Now I met the postman trudging along with mailbag on his back, or a lip-cart packed with women in white caps, black dresses & red cheeks, who stared vehemently at the stranger. All along the sides of the road, except where cultivated, grew this thorny heath, now become of a dully brown color & the nearer I approached the sea the more this covered the ground. Now & then little dolmens showed themselves. I turned aside to see three & had just got into a field to look at another when I saw a lot of girls leaning against it, which frightened me away. An old priest directed me to a long heath covered mound at the eastern extremity of which was an immense dolmen called “Table des Marchands.” An enormous block of stone formed the roof of a chamber, partially underground. The end of this chamber was formed by a large cone shaped column or boulder, the point of which supported the ends of the roof-boulder. At the opposite side an alley of stones commenced partially roofed & gradually narrowing down. The sides, or “parois,” were stones of a rude, rectangular shape, sometimes almost shapeless, but all destitute of any nicely marked angles. I could easily stand upright in it. The boulder forming the end of the chamber was entirely covered with figures, like pot-hooks, “par example” [an ink sketch is drawn here]. On the roof, a rude hatchet-shaped figure. On the sides, figures called “Caltae,” thus. But one marvel was the immensity of the stone which formed the roof, its underside convex, its upper surface almost perfectly level. The whole was supported on three points. A fragment large enough to make a second dolmen had been removed by some means to the other end of the mound. Very near this were the pieces of a huge Menhir, three facing toward the village, the remaining fragment being at right angles. Each of the pieces were enormous by themselves, when forming a whole one cannot estimate the strength required to lift such a mass into the air. It is the bulk, the mass, the density, combined with its size which impresses so forcibly the spectator. There one gets an idea of weight, of gravity, which is wanting in all polylithic structures. The stones were ten or twelve f[ee]t wide and six feet thick & all together the height over fifty feet. The material is surprising since it differs so much from the common stone or the country. The crystals are very large & the grain very coarse, resembling very much our Concord [Massachusetts] granite.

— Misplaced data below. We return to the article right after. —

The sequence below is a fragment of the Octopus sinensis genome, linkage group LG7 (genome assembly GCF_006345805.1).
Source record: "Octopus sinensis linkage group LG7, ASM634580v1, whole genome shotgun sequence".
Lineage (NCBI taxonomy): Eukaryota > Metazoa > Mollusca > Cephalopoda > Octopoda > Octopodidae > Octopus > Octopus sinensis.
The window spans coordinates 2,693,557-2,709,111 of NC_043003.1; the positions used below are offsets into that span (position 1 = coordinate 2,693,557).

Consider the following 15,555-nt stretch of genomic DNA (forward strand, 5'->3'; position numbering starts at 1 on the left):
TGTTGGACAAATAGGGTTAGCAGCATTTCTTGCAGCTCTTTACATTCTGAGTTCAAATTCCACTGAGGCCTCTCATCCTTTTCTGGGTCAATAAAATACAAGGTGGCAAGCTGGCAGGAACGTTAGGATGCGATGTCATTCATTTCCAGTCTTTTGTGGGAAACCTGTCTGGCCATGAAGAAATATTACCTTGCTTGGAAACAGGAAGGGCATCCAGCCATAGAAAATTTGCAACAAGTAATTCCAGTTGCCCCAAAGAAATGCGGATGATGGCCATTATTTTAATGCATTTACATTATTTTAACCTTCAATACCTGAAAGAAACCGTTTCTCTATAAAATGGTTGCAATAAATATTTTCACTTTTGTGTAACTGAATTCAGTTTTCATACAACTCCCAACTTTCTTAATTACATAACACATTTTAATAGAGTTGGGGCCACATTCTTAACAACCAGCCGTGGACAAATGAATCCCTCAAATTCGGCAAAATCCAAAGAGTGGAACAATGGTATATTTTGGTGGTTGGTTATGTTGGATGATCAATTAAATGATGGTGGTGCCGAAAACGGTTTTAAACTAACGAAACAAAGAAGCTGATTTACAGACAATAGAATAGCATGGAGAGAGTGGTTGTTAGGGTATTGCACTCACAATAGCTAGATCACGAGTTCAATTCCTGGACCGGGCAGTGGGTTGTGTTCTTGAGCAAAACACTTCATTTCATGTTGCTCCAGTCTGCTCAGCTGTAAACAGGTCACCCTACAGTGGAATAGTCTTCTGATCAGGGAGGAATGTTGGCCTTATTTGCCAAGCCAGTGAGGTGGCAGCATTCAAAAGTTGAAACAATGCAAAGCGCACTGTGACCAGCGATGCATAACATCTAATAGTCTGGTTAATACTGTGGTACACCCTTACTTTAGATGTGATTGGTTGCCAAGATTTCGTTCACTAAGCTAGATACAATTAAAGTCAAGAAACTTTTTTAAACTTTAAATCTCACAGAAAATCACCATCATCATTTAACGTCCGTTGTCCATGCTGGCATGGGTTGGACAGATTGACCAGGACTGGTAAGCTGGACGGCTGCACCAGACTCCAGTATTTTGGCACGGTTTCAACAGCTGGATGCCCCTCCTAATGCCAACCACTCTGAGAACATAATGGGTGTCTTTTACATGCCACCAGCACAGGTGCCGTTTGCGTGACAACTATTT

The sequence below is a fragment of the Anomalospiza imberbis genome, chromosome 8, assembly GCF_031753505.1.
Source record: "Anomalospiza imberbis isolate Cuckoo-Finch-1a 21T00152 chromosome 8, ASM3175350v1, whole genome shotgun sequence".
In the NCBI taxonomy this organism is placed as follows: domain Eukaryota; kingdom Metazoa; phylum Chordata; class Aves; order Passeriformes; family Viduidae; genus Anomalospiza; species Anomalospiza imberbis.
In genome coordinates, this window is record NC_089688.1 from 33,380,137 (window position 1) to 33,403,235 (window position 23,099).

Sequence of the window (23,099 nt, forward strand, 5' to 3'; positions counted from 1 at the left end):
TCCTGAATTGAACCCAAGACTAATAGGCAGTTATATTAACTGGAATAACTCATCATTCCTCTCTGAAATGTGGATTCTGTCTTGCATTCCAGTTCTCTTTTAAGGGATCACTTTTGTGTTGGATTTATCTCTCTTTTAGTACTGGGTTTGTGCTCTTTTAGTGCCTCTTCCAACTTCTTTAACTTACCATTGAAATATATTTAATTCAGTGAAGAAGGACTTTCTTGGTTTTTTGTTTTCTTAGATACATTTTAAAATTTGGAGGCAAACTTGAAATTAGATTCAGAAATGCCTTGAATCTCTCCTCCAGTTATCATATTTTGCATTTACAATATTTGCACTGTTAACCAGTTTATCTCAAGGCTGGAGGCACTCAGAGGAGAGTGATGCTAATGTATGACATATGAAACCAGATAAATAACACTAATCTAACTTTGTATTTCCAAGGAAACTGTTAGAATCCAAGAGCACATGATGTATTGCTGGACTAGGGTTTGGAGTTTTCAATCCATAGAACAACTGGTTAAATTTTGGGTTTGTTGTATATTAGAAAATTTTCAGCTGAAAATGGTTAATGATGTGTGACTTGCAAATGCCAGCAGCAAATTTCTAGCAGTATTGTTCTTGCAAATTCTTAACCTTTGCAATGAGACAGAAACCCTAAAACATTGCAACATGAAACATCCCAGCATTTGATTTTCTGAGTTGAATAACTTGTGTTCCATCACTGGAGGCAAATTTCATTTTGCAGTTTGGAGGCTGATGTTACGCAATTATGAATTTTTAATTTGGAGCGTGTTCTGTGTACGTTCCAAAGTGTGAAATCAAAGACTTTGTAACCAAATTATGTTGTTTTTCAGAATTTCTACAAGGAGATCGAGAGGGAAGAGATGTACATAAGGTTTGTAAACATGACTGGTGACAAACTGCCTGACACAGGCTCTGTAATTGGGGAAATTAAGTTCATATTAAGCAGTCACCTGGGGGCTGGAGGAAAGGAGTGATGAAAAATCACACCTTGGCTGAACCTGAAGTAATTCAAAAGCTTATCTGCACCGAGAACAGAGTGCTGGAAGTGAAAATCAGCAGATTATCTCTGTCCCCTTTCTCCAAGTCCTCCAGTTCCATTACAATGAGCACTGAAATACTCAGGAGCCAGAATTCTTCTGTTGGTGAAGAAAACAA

A gentleman in the cars gave me as his opinion that the stones were brought from Egypt. I should put an emphatic interrogation mark after that sentiment. The guide bade me stand at one end & put my ear to the stone while he tapped lightly on the end with the other & a sound otherwise hardly sensible became thus a clear, ringing note. Nearby were two smaller monuments, a dolmen & broken menhir. The guide then took me to the remains of [a] Roman circus. It was simply a stone wall with square stones on the exterior & where this had broken away, great masses of mortar & tile appeared. Everywhere in this region this tile shows itself sometimes in large fragments, usually in small bits.
The radius of the circus I should judge to have been fifty feet or more, but both that & the height I could not determine because a great part had been broken away by two roads of which it formed the angle & also a graveyard with an ossuary filled up its interior. For I was now in the country of the Veneti & it was in these morasses of the sea that Caesar found such resistance. It was at Vannes, the ancient Dariorlk, that the great sea fight took place. This whole region goes by the name of Mor-Bihan.